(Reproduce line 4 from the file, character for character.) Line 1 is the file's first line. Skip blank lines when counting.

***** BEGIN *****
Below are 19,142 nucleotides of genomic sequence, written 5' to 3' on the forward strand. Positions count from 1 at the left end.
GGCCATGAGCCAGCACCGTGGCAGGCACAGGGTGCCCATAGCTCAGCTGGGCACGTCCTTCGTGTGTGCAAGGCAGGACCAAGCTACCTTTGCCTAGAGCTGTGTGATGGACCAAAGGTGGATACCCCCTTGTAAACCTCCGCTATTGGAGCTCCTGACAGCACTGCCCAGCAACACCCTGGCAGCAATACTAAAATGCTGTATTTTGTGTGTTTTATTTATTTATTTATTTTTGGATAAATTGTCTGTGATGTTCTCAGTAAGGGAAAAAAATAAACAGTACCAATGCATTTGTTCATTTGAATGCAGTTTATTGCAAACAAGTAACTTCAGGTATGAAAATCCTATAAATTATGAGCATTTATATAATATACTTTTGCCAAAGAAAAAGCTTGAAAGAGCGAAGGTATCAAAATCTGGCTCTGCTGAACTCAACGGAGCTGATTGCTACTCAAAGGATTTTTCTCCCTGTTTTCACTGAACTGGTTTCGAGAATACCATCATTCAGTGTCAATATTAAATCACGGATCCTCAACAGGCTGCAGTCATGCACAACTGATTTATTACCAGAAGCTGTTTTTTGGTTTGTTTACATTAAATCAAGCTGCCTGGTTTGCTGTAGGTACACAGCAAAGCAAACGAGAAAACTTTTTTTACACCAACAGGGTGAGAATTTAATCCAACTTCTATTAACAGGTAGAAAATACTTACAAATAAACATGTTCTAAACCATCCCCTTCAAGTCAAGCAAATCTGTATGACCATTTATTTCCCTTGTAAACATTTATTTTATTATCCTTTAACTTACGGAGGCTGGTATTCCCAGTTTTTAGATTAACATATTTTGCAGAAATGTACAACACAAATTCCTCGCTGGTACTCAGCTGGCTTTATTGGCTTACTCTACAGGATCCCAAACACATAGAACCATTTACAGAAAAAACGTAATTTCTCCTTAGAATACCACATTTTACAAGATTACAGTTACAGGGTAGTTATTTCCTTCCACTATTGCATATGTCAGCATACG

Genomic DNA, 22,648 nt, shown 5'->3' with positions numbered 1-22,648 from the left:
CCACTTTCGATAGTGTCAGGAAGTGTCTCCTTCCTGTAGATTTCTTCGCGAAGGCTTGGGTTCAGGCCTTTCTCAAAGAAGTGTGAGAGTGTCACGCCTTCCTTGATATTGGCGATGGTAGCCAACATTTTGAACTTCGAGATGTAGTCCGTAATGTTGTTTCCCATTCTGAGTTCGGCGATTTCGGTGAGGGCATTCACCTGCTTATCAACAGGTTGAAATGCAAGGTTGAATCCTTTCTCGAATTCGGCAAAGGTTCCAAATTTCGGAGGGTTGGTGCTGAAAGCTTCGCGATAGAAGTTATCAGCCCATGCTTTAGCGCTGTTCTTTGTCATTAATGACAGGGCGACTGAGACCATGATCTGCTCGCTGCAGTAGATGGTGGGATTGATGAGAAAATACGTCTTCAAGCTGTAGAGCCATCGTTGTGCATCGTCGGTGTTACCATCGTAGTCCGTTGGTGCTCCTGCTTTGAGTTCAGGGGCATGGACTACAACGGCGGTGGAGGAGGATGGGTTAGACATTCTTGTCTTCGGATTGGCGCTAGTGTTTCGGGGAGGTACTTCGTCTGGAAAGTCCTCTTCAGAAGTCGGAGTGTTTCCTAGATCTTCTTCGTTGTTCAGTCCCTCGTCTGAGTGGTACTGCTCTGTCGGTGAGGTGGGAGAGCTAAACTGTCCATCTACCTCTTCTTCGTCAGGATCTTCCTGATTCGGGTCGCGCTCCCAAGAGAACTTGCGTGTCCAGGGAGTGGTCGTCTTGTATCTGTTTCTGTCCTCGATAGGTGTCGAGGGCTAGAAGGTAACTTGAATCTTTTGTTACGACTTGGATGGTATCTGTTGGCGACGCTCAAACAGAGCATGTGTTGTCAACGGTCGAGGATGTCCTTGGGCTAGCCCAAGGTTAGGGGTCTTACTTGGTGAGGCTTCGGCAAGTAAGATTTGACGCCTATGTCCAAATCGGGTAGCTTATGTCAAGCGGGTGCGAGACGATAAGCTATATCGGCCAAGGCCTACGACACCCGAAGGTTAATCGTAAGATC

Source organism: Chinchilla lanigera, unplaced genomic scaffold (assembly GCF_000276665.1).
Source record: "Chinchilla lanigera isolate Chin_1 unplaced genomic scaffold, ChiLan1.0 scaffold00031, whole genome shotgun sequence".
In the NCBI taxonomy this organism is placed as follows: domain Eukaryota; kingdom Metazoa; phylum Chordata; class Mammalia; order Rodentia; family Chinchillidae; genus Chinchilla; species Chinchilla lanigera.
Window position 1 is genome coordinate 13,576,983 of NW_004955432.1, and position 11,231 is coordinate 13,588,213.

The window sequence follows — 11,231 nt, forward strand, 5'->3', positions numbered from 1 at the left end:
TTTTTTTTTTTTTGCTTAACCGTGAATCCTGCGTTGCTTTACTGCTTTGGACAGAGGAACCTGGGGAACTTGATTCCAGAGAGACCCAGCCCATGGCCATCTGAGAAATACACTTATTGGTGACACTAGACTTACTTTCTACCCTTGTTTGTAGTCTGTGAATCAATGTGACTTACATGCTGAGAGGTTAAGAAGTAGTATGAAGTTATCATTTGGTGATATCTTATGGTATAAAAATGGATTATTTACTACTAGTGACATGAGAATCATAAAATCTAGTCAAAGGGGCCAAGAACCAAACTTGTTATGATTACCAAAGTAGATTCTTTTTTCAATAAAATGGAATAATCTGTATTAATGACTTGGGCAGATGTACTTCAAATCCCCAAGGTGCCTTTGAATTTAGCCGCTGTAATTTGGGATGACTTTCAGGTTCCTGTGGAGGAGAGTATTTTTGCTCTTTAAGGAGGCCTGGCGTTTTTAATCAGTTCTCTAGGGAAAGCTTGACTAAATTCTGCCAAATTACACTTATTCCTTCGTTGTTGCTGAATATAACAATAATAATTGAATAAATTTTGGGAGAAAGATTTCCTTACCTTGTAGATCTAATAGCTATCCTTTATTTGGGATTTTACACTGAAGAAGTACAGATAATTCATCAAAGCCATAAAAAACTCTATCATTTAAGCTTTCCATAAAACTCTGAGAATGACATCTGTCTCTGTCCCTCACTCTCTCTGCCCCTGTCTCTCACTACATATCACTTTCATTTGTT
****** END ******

CCACTTTCGATAGTGTCAGGAAGTGTCTCCTTCCTGTAGATTTCTTCGCGAAGGCTTGGGTTCAGGCCTTTCTCAAAGAAGTGTGAGAGTGTCACGCCTTCCTTGATATTGGCGATGGTAGCCAACATTTTGAACTTCGAGATGTAGTCCGTAATGTTGTTTCCCATTCTGAGTTCGGCGATTTCGGTGAGGGCATTCACCTGCTTATCAACAGGTTGAAATGCAAGGTTGAATCCTTTCTCGAATTCGGCAAAGGTTCCAAATTTCGGAGGGTTGGTGCTGAAAGCTTCGCGATAGAAGTTATCAGCCCATGCTTTAGCGCTGTTCTTTGTCATTAATGACAGGGCGACTGAGACCATGATCTGCTCGCTGCAGTAGATGGTGGGATTGATGAGAAAATACGTCTTCAAGCTGTAGAGCCATCGTTGTGCATCGTCGGTGTTACCATCGTAGTCCGTTGGTGCTCCTGCTTTGAGTTCAGGGGCATGGACTACAACGGCGGTGGAGGAGGATGGGTTAGACATTCTTGTCTTCGGATTGGCGCTAGTGTTTCGGGGAGGTACTTCGTCTGGAAAGTCCTCTTCAGAAGTCGGAGTGTTTCCTAGATCTTCTTCGTTGTTCAGTCCCTCGTCTGAGTGGTACTGCTCTGTCGGTGAGGTGGGAGAGCTAAACTGTCCATCTACCTCTTCTTCGTCAGGATCTTCCTGATTCGGGTCGCGCTCCCAAGAGAACTTGCGTGTCCAGGGAGTGGTCGTCTTGTATCTGTTTCTGTCCTCGATAGGTGTCGAGGGCTAGAAGGTAACTTGAATCTTTTGTTACGACTTGGATGGTATCTGTTGGCGACGCTCAAACAGAGCATGTGTTGTCAACGGTCGAGGATGTCCTTGGGCTAGCCCAAGGTTAGGGGTCTTACTTGGTGAGGCTTCGGCAAGTAAGATTTGACGCCTATGTCCAAATCGGGTAGCTTATGTCAAGCGGGTGCGAGACGATAAGCTATATCGGCCAAGGCCTACGACACCCGAAGGTTAATCGTAAGATC